Time-geographic Analysis on Natural Resource Use in a Village of the Vientiane Plain

Yuichiro Nishimura, Kohei Okamoto, Somkhit Boulidam
2010 Tonan ajia kenkyu  
This study aims to describe the spatio-temporal aspects of rural daily lives based on natural resource use. We developed new research methodologies using GPS and GIS to collect person-trip data in regions where it is difficult to use questionnaires. By applying the methodology to research conducted in the Vientiane plain, Laos, we have found that this new methodology makes it possible to obtain detailed information about people's daily activities, specifically: what activities were carried out,
more » ... s were carried out, at what time, where, and with whom. The research site was Dongkhuwaai Village, Xaithany District, located about ῏ῌ km by road from Vientiane. The villagers live traditionally, depending on rice crops in the rainy season and use various natural resources. We analyzed their daily activities both in the rainy season and in the dry season. As a result, we found that the daily activities of the villagers had nature-related constraints. They spent all their time in the settlements and there were no modern forms of time discipline (synchronized activity by household members). We also investigated the influence of urbanization on rural lives. In recent years, a growing number of foreign companies have begun investing in Vientiane and the vicinity, hoping to take advantage of low labor costs. Commuting to such factories has started from Dongkhuwaai Village. However, the number of commuters is not increasing because villagers already have other sources of income from selling natural resources such as aquatic products, mushroom, bamboo shoots, insects, firewood and so on. villagers in Dongkhuwaai village where our study was carried out. Villager's daily life consists of working, commuting, consuming and enjoying leisure with their family, relatives, neighbors, and friends at home, within the village territory, and outside the village. This study focuses on the daily life of peri-urban village people and examines changes in their lives induced by the penetration of the market economy based on a spatio-temporal analysis of their behavior. In order to collect the necessary information including where, when and how long each individual's activities continue for various job activities such as farming, hunting and gathering, fishing, housekeeping social interaction and communication such as shopping, sales, and visiting friends or relatives, this study adopted a time-geography approach. Special attention is paid to natural resources use because it has and will characterize Laos' development [Kono et al. ῏῍῎῍]. Time-geographic, which was originally developed by the Swedish geographer Torsten Hägerstrand, describes the relation between individuals and natural and social environments as an interaction among "matters" in time and space [Hägerstrand ῎ῒῐ῍; ῎ῒῑῒ]. That is to say, an individual's daily life is structured through their relationships with various things in nature and other individuals in society. By using a timegeography approach, matters such as human beings, animals, plants and things can be described as "paths" in time and space, and the interactions between these matters can be represented as connections of paths. Furthermore, paths themselves are under a variety of constraints which can be classified into the following three types [Hägerstrand ῎ῒῐ῍; ῎ῒῑῒ; Gregory ῎ῒῑ῎]. ( a ) Capability constraints, which limit the activities of individuals through their own physical capabilities and/or the facilities they can command. ( b ) Coupling constraints, which define where, when and for how long the individual has to join other people, and use tools and materials in order to produce, transact or consume. ( c ) Authority constraints, which impose certain conditions of access on particular space-time domains. The paths of matters change under various temporal scales, being subjected to daily, monthly, seasonal and annual rhythms and furthermore, they are constrained temporally as well as spatially. Matters can exist or act only within specific places that are changeable in various temporal scales. As such, spatio-temporal change and constraints come not only from nature but also from society [Hägerstrand ῎ῒῐ῍; ῎ῒῑῒ]. Pred has described how workers in nineteenth-century U. S. cities who were employed in factories and large-scale shops, were forced to follow a time discipline that they had not experienced previously during the early stages of industrial capitalism. "Factory and large-scale shop work inculcated a sense of time that was greatly different from the sense of knowing, for example, when cows were to be milked or when fires were to be fed in order to maintain a smelting or heating process" [῎ῒῑ῎: ῒῌ῎῍]. This was the emergence of nine-to-five work, and such work is described in the time-geographic notion as the N>H=>BJG6 Y. et alῌ : Time-geographic Analysis on Natural Resource Use in a Village of the Vientiane Plain 427 Kyoto University NII-Electronic Library Service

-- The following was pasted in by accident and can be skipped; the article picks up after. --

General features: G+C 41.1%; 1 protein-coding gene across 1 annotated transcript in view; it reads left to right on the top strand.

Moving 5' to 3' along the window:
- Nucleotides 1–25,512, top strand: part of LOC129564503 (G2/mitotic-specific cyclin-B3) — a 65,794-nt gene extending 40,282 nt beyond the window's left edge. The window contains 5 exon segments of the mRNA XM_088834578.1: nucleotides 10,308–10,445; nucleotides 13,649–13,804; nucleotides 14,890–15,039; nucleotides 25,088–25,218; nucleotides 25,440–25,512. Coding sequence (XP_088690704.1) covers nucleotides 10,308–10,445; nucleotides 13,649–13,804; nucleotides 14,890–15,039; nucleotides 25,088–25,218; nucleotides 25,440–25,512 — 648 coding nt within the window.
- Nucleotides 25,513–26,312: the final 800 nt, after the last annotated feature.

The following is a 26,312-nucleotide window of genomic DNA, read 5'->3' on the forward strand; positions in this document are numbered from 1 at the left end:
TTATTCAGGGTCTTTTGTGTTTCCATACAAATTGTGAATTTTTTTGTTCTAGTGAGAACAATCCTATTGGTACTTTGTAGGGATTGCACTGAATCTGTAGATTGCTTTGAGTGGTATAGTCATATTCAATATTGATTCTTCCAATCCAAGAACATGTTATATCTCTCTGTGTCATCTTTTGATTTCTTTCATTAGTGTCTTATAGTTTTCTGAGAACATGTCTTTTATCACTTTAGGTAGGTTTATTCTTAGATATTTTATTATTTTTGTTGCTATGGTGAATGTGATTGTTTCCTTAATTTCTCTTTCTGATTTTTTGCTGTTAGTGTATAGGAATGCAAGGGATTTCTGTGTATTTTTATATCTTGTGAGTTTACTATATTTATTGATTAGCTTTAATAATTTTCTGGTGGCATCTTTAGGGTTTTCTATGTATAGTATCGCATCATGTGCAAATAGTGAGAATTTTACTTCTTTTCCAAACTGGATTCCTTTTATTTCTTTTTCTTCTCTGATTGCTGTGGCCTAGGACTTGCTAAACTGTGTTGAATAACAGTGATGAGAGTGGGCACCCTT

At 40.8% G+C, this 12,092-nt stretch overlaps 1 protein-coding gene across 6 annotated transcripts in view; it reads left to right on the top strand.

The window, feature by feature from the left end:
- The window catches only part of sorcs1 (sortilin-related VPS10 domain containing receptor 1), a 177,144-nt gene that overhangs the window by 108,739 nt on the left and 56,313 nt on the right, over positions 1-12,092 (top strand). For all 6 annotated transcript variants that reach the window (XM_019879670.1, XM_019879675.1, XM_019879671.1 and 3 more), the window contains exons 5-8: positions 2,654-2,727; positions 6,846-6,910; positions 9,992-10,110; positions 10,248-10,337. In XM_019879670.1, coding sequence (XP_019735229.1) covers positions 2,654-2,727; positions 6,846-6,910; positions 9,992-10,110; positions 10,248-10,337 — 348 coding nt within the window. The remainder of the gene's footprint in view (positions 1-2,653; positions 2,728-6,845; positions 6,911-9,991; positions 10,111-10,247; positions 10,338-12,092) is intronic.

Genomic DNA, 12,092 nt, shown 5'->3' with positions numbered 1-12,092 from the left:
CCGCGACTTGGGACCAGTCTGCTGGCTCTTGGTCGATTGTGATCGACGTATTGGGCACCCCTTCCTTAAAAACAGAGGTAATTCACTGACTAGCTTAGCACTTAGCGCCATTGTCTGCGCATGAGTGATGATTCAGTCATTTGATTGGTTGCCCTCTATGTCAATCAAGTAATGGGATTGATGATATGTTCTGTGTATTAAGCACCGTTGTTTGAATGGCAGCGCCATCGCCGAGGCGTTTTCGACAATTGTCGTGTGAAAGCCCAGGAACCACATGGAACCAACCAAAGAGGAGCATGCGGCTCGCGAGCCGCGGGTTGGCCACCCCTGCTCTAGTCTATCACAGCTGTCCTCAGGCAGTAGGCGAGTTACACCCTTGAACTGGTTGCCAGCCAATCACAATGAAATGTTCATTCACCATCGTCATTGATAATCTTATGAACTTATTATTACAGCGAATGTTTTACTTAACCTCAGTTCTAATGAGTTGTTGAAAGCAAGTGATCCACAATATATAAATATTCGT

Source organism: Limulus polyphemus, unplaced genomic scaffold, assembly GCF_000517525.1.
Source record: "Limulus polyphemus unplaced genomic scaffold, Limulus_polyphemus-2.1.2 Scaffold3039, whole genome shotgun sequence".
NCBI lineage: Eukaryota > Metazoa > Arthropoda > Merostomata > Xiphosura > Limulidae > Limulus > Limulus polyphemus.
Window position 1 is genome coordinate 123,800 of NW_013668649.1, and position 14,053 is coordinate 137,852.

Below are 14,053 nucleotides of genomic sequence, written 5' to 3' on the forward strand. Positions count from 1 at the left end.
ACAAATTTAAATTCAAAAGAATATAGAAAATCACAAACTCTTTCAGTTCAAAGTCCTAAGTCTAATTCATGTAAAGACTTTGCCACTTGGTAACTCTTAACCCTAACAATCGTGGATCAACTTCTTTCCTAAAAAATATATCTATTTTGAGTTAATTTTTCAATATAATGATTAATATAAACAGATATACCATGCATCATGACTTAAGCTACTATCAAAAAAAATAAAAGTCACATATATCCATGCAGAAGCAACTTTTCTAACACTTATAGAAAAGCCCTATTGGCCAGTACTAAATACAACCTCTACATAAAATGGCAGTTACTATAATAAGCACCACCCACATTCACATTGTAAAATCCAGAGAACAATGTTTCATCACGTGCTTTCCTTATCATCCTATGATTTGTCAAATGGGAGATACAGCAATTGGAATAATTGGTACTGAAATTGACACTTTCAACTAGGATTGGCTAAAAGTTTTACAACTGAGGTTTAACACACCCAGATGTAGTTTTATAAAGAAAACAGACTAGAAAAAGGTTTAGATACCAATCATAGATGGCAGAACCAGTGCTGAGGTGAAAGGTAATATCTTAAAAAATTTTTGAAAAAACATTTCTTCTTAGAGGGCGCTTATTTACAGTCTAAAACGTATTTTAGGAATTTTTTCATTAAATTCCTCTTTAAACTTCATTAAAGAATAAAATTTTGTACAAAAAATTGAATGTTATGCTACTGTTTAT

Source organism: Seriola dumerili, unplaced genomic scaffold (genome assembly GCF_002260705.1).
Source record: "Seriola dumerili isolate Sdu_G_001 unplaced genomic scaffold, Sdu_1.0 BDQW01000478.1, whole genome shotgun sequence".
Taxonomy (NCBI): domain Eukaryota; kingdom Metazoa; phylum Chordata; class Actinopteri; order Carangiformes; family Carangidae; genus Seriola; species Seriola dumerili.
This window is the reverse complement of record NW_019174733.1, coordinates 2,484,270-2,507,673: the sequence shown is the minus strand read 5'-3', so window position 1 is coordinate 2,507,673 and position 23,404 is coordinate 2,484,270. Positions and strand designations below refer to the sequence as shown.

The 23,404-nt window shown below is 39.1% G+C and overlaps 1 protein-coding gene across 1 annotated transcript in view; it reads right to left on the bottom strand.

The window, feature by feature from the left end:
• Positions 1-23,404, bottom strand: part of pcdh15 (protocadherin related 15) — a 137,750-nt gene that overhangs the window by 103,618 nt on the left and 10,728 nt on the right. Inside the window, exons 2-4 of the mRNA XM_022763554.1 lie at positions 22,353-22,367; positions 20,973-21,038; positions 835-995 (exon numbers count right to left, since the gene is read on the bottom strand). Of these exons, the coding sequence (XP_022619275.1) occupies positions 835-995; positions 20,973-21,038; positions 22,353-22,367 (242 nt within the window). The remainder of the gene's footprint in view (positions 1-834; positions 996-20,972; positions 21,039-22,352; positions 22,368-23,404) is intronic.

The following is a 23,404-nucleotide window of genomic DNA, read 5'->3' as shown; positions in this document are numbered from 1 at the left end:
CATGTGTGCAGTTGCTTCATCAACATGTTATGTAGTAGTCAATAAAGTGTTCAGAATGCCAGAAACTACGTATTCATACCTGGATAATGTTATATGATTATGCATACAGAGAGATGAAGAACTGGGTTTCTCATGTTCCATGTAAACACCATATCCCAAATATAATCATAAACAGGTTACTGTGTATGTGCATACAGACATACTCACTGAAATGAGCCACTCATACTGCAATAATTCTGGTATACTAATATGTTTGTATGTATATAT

doi:10.20495/tak.47.4_426 fatcat:si7p5byrvbcnxcwrfwfgnrayxa